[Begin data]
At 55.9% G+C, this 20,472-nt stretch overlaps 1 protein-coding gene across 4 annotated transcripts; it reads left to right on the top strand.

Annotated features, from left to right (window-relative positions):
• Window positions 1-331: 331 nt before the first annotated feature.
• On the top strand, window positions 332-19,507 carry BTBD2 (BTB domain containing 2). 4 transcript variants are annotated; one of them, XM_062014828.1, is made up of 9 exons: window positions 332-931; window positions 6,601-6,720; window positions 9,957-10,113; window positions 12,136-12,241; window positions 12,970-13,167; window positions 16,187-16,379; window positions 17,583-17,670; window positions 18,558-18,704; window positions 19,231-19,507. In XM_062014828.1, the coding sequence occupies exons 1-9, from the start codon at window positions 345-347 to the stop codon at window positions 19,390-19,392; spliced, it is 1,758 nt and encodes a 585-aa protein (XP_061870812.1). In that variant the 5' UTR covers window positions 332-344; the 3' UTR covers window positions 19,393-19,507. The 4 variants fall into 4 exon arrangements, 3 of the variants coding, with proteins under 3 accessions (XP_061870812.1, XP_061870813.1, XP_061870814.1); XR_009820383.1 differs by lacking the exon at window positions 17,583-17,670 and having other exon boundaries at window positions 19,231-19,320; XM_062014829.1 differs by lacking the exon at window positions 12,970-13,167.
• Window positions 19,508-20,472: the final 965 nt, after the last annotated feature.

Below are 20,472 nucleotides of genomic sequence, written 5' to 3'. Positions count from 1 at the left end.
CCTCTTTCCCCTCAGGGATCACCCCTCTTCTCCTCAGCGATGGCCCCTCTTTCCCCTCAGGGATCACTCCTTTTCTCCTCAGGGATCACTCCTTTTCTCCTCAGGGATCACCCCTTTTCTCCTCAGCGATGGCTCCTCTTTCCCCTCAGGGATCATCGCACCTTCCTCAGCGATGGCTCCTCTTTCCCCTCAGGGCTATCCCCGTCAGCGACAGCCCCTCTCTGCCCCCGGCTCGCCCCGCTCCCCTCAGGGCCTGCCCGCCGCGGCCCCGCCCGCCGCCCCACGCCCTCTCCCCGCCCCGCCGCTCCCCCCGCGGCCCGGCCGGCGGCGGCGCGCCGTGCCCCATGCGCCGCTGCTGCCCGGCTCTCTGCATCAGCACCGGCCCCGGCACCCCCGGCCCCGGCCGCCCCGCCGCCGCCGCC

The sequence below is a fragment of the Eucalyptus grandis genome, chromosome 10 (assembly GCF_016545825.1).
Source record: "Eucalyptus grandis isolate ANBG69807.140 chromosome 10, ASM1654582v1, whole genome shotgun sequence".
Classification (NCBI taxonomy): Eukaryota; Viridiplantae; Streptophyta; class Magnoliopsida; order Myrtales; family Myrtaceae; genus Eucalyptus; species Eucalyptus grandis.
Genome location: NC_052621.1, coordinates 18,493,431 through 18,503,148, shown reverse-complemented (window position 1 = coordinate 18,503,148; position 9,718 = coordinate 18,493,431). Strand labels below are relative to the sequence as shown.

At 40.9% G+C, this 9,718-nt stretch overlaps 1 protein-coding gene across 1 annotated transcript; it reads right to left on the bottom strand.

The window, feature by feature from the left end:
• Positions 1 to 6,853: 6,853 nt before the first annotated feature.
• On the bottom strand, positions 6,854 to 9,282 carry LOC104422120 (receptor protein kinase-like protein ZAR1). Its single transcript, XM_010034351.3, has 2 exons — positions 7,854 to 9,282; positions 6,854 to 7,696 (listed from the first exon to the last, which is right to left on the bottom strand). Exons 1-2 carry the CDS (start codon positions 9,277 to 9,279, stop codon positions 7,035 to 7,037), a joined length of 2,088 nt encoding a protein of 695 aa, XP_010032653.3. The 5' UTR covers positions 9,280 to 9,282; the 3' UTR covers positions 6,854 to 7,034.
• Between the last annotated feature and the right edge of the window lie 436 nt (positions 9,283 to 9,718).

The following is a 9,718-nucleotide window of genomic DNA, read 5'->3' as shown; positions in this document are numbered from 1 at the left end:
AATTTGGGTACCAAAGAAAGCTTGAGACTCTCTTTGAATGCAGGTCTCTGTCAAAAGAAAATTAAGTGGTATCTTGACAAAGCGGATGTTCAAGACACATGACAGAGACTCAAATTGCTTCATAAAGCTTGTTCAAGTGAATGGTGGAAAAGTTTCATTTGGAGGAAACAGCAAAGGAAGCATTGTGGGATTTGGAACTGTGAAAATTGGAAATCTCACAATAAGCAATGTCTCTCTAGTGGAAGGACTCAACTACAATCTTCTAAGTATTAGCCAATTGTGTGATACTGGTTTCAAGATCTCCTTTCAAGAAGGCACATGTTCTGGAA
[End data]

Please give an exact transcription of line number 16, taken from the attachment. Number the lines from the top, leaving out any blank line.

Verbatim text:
• Between the last annotated feature and the right edge of the window lie 436 nt (positions 9,283 to 9,718).